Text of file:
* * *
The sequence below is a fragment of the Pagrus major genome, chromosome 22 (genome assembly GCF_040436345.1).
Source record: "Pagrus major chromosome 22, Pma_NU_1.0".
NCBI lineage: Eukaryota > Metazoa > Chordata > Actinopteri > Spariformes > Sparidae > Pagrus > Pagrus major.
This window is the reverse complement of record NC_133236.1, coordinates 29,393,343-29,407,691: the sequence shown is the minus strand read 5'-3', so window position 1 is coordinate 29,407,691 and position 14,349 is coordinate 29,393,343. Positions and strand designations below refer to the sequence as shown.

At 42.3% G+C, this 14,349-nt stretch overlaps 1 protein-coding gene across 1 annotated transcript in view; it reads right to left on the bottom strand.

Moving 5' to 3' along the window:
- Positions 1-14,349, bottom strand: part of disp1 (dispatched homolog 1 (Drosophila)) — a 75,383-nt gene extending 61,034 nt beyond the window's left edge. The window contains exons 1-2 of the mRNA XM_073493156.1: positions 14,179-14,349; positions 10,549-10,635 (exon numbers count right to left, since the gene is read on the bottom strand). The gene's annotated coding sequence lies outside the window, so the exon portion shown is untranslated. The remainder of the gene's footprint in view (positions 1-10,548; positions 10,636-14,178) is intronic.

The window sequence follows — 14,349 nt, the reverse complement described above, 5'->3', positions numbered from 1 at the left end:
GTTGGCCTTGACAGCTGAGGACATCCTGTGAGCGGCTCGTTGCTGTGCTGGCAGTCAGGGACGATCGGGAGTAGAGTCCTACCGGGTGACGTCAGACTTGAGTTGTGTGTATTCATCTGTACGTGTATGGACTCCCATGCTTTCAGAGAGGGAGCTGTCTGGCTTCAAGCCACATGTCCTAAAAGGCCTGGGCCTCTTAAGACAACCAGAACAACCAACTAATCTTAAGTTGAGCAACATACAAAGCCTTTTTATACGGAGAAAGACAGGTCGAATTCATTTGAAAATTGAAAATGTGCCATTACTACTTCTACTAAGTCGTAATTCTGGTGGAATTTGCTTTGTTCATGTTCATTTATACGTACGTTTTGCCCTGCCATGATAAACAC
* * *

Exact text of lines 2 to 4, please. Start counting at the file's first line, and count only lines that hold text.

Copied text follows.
Source record: "Pagrus major chromosome 22, Pma_NU_1.0".
NCBI lineage: Eukaryota > Metazoa > Chordata > Actinopteri > Spariformes > Sparidae > Pagrus > Pagrus major.
This window is the reverse complement of record NC_133236.1, coordinates 29,393,343-29,407,691: the sequence shown is the minus strand read 5'-3', so window position 1 is coordinate 29,407,691 and position 14,349 is coordinate 29,393,343. Positions and strand designations below refer to the sequence as shown.